The pound surged against the euro after the Bank of England gave its strongest hint yet of a rate rise in November. The pound jumped 120 points to a session high of €1.1262. This is a level which was last seen back in mid-July. The pound has rallied almost 5% versus the euro in the last three weeks.
The pound jumped after the Bank of England (BoE) Monetary Policy Committee (MPC) meeting. The policy makers voted to keep rates on hold at 0.25%. The vote split was as city analysts had expected, with 7 members voting to keep rates on hold, whilst two (Ian Cafferty and Michael Saunders) voted for rates to rise to 0.5%.
However, it was not the vote split which excited pound investors this time, it was the pursuant statement and minutes which caused the rally. The majority of policy makers agreed that unless there is a sudden slew of weak economic data then “some withdrawal of economic stimulus is likely to be appropriate over the coming months”.
This means that the BoE is willing to look through stagnant wage growth in order to tighten monetary policy, in an attempt to keep runaway inflation under control. The BoE didn’t mention what for the withdrawal of economic stimulus will take, an interest rate rise or winding down of the bond buying programme? Neither did it say when the withdrawal of stimulus will happen. This type of announcement usually happens at the same meeting as the Quarterly Inflation Report, which puts the November or February meetings as potential dates.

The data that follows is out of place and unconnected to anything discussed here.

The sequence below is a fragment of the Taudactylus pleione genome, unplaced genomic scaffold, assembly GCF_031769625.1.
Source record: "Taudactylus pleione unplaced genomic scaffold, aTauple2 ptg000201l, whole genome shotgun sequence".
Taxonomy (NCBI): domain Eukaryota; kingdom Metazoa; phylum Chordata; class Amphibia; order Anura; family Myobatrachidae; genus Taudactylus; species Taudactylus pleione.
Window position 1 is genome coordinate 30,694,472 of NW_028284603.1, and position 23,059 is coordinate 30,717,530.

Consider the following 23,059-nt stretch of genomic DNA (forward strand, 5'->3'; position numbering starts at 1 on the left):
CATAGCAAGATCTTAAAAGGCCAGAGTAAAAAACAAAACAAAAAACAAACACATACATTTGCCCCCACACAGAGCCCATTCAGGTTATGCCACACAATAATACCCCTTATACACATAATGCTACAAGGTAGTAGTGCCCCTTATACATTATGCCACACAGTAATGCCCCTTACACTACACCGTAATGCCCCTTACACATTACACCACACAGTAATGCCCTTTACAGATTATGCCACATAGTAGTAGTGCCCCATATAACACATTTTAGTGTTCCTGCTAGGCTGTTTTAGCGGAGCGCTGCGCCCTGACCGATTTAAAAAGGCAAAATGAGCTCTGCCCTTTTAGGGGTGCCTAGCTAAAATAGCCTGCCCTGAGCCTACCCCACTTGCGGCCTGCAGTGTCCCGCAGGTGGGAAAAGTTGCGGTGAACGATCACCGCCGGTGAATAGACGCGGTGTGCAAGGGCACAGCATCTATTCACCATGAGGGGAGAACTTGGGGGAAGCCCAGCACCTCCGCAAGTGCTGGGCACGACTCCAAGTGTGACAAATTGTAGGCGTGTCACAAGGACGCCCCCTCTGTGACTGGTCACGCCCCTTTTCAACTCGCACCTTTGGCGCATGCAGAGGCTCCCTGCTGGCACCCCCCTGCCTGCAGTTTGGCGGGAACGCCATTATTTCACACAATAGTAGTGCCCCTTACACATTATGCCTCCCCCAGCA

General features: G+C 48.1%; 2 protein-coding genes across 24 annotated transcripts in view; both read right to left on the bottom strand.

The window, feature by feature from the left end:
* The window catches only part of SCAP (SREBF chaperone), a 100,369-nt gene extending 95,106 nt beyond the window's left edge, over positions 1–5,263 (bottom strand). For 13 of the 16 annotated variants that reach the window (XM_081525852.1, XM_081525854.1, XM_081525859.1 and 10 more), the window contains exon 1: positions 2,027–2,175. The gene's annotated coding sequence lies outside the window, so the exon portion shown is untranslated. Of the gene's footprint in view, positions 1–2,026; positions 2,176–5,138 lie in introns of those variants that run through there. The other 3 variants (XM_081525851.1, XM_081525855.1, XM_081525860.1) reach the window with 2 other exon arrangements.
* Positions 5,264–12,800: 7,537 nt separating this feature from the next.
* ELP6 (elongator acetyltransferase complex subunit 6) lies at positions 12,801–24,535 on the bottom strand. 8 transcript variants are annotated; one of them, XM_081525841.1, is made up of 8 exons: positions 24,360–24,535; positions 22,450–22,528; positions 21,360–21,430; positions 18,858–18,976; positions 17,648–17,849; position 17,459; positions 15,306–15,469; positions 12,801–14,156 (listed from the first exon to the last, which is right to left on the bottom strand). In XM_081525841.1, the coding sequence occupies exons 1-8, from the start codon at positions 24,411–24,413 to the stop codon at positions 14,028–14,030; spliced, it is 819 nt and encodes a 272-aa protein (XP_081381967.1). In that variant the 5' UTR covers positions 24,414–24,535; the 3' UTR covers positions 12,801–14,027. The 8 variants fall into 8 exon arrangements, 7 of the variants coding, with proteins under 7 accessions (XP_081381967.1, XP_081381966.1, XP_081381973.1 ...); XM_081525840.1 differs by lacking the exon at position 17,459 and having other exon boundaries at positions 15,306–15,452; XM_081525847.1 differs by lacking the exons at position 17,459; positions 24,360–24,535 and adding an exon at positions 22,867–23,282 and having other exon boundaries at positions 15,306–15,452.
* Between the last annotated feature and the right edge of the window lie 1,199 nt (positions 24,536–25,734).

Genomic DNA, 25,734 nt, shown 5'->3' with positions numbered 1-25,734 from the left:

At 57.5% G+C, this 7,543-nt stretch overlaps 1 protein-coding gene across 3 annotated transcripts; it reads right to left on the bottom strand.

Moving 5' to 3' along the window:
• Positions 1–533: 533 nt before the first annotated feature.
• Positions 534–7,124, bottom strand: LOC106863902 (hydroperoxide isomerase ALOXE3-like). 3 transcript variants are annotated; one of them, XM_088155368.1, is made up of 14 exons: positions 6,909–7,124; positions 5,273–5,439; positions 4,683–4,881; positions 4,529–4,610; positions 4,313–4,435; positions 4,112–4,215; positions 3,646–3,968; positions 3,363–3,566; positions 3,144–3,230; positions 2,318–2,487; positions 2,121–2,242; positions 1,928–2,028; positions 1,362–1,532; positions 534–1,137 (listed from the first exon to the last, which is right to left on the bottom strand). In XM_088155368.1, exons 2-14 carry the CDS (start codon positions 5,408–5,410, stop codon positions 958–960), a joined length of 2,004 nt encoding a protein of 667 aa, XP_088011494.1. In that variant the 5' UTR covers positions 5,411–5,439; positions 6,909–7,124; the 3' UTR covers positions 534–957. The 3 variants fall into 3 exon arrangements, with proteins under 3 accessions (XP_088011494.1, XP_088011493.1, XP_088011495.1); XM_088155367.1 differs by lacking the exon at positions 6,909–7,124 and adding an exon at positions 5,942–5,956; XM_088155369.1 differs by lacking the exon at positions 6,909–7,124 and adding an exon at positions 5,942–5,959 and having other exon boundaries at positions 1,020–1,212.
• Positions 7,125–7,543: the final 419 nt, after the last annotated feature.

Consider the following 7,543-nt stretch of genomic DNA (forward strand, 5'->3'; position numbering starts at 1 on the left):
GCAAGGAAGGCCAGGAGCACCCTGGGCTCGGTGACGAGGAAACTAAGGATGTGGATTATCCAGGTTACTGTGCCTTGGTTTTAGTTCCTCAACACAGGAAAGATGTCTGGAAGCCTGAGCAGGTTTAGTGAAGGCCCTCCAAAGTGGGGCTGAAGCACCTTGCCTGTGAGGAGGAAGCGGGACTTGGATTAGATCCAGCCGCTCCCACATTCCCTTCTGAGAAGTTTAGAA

Following the release of the minutes the market has sharply increased the odds of an interest rate hike in November, which now stands at 41.5%, up from 18% just last week. As a result, the pound has rallied.
|Why do raised interest rates boost a currency’s value?
|Interest rates are key to understanding exchange rate movements. Those who have large sums of money to invest want the highest return on their investments. Higher interest rate environments tend to offer higher yields. So, if the interest rate or at least the interest rate expectation of a country is relatively higher compared to another, then it attracts more foreign capital investment. Large corporations and investors need local currency to invest. More local currency used then boosts the demand of that currency, pushing the value higher.
Whilst pound traders are giddy with excitement that an interest rate rise is just around the corner, euro traders are not quite so hopeful that the European Central Bank (ECB) is on the same course. ECB officials speaking this week have been more conservative about the expected path of monetary policy tightening in the eurozone. This has weighed on the euro in a data quiet week.
This article was initially published on TransferWise.com from the same author. The content at Currency Live is the sole opinion of the authors and in no way reflects the views of TransferWise Inc.